.....Advertisement.....
.....Advertisement.....

Columns

  • Column: Yearning for old Christmas spirit

    Christmas is supposed to be about Christ and spending time with family, not stressing about how the Christmas tree is not so perfect and how everything needs to be just right on the tree or all of the decorations throughout the house.
    It makes me sad when there are so many people stressing over what to get someone.

  • Column: Judges get awfully cozy with legislators in S.C.

    The Judicial Merit Selection Commission began meeting last week to vet judges for seats around South Carolina, marking the bi-annual migration of judicial candidates to the State House. That’s where the problem lies: would-be judges are kowtowing to lawmakers again.
    On the road to a state judgeship, the first stop is a vetting at the JMSC, a panel composed of six legislators and four other citizens appointed by legislators. It’s the same commission where former House Speaker Bobby Harrell placed his brother.

  • Column: Upstanding motorcyclist objects to ‘marauding’

    I would like to address your Nov. 20 article “No marauding motorcyclists at Christmas parade.”
    Please indulge me as I would like to begin this letter to the editor by telling you a little about who I am and what I stand for.
    I am a devout Christian and a committed husband of nearly 18 years. I am a father of three who leads his family by example, not just in word. I am a U.S. Army combat veteran who served in Operation Iraqi Freedom Phase I.

  • Column: Who among us decides ‘common good’ for all?

    In the Nov. 2 paper, Keith Grey writes that “the purpose of government is to advance the common good,” and “to help create a high quality of life and community well-being.”
    Orwellian garbage! None of that is the job of the government. Who gets to say what “common good,” or “well-being” are? That double-talk leads to government infringement of the masses.

  • Column: Leatherman rules if Trump picks Haley, McMaster

    What happens if Gov. Nikki Haley leaves office before the end of her term? What if Lt. Gov. Henry McMaster also does? Who would be governor then?
    Those questions have been raised over the past few days along with speculation about posts in the Trump administration – and some insiders are getting them wrong.

  • Column: Booing, lecturing VP-elect Pence was rude, vain and sanctimonious

    I have said that I cherish free speech, but I also cherish civility and was disturbed by what happened to Vice President-elect Mike Pence when he went to the theater Friday night.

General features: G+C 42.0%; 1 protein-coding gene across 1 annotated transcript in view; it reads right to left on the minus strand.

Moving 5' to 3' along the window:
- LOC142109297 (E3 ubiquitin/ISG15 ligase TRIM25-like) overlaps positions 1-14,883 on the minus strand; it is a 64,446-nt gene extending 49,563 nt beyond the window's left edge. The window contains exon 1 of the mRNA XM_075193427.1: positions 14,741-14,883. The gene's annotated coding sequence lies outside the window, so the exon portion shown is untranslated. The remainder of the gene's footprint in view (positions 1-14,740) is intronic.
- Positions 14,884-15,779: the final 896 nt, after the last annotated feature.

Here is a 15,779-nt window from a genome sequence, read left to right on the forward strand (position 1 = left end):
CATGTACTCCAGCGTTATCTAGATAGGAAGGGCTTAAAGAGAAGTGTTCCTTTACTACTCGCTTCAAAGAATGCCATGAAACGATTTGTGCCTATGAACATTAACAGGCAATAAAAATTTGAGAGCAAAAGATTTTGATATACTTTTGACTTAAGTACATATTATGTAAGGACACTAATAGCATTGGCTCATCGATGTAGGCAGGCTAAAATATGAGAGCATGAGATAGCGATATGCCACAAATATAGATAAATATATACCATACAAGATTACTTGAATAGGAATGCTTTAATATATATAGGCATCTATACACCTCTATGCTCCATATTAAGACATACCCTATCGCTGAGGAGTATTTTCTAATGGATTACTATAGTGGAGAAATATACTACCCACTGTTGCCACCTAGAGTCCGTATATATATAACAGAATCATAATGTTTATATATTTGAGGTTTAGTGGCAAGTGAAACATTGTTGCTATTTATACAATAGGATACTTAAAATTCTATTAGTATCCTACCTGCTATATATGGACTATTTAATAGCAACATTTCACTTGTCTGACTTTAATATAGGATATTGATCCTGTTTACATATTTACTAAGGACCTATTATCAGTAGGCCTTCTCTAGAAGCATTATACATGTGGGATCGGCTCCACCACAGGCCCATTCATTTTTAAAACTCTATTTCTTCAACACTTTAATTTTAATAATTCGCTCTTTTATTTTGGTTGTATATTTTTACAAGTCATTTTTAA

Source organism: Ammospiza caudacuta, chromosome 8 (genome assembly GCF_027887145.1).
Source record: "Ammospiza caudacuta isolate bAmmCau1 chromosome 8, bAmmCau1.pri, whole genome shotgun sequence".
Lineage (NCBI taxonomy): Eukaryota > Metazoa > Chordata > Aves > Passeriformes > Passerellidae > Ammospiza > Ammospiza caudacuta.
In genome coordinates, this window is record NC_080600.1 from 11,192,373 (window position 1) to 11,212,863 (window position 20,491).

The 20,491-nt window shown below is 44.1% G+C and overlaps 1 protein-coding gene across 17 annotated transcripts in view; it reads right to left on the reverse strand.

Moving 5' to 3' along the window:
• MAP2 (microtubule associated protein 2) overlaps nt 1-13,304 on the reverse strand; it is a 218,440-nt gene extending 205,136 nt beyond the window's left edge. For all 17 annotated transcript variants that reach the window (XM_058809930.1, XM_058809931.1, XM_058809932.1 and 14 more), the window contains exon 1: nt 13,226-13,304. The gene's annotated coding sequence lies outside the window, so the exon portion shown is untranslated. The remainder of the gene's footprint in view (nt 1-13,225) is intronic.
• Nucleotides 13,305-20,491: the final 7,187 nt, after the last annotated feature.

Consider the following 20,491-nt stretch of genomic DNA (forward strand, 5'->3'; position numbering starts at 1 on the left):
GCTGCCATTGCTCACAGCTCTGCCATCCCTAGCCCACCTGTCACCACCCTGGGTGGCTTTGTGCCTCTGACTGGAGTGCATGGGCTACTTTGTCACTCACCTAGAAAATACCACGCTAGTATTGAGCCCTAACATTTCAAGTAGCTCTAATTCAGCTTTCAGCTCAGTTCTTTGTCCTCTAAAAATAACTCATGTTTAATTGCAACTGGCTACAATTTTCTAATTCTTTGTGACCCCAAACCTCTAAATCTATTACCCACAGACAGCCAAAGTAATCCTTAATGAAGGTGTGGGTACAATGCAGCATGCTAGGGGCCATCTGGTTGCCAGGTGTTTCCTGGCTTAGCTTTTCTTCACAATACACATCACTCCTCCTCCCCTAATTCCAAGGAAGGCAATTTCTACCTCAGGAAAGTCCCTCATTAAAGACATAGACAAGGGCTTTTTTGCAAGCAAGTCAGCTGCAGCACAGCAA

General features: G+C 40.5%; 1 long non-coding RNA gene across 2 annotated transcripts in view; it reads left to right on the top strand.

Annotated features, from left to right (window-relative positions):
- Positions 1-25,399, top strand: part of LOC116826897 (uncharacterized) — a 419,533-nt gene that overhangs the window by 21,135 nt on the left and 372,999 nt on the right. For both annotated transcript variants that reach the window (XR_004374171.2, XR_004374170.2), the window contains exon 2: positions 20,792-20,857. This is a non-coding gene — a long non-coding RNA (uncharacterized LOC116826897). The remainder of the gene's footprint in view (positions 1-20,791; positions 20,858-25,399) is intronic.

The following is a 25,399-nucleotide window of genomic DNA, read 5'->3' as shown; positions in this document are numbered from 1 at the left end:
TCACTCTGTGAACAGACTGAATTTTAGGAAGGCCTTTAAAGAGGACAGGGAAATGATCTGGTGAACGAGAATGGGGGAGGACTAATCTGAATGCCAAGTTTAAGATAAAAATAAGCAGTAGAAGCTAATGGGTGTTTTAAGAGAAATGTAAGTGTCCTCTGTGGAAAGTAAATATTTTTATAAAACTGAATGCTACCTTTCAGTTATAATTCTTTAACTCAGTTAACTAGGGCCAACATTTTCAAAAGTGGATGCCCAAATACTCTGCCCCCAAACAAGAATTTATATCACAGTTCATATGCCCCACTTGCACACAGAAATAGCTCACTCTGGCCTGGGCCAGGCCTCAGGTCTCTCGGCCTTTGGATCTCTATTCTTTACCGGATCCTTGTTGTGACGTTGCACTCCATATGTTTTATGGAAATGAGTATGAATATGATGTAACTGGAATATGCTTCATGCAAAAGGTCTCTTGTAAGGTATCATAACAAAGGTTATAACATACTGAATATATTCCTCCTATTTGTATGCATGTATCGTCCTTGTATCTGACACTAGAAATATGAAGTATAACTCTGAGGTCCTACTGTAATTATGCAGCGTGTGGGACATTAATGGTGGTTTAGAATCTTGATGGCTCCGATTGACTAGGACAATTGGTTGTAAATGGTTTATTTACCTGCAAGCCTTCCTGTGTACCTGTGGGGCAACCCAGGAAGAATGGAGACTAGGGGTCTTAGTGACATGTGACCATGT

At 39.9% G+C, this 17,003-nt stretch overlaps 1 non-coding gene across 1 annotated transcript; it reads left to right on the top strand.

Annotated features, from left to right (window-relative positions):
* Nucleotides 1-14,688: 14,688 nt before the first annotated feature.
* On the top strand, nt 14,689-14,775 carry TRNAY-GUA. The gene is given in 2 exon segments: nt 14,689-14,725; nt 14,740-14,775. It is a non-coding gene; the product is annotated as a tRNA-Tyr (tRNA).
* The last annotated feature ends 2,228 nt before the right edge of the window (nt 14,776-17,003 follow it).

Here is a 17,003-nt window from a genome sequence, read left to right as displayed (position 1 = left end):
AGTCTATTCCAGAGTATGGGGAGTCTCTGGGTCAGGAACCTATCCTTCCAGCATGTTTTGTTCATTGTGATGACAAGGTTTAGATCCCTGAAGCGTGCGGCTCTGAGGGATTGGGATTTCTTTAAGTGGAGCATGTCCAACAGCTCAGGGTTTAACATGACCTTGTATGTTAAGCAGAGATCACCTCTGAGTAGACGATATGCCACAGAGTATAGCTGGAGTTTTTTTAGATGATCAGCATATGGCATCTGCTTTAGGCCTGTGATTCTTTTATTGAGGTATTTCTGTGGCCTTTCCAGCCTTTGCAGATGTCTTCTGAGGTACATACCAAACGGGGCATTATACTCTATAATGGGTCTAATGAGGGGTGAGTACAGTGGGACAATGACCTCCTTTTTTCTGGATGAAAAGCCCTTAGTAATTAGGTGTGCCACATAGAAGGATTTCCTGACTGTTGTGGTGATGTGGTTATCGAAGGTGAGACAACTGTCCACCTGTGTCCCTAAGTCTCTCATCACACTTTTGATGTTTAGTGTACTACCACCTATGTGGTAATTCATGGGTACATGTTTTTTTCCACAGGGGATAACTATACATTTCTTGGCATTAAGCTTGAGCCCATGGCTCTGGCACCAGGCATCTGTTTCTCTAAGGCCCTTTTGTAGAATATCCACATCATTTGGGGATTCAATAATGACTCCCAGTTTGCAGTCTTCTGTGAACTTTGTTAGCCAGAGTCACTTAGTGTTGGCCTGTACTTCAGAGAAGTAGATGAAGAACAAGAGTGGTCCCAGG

Mr. Pence went to see the Broadway musical “Hamilton” and was greeted with boos and then subjected to comments from one of the actors. Some have said the actor was very polite as he called out Mr. Pence in a public setting, but I felt his comments were sanctimonious, delivered in a tone of condescending sarcasm.

  • Editor's Column: My 1st encounter with Linda Blackmon

    Let me start by making this clear: I have no opinion about the truthfulness of Jackie Harris’ voter-fraud allegations against Linda Blackmon after the Nov. 8 Lancaster City Council election. There aren’t enough facts on the table yet.
    With that out of the way, let me tell you a peculiar story.
    If you were driving past The Lancaster News parking lot on White Street late Wednesday afternoon, that was me in the white button-down shirt with my arms crossed, listening and looking perplexed.

  • Column: S.C. chair Harrison raises hand for national Democratic position

    Since last week’s election, I have been thinking about my grandfather. His education topped out at fourth grade, and he spent most of his life paving the roads and highways in South Carolina.
    He was diagnosed with diabetes, and his experience with doctors made a bad situation worse. He told me that the worst part of his experience was that the doctors made him feel like he didn’t matter – a constant refrain throughout his life.

  • Column: Leaders must pursue peace as fervently as they fought

    The presidential election is over, and the world has not come to an end. But still there are those who are going through the weeping and gashing of teeth phase, so let’s try to see things in a larger perspective.
    We are a nation of different people. Some are open minded and calm, others are narrow minded and emotional. Some see the truth even when they don’t want to and others see only what they wish to see. Some accept reality with joy or sadness while others plant their feet, hold their breath and deny anything that is not the way they want it to be.

  • Column: How politicians spend donations

    The elections are over, and campaign accounts are empty.

    Well, not quite empty.

    The question arises: What can – and can’t – politicians do with all that money? While not state or federal funds, these campaign accounts are considered public money, and state laws govern what they can be used for. Perhaps not surprisingly, these laws aren’t as cut and dried as you would hope.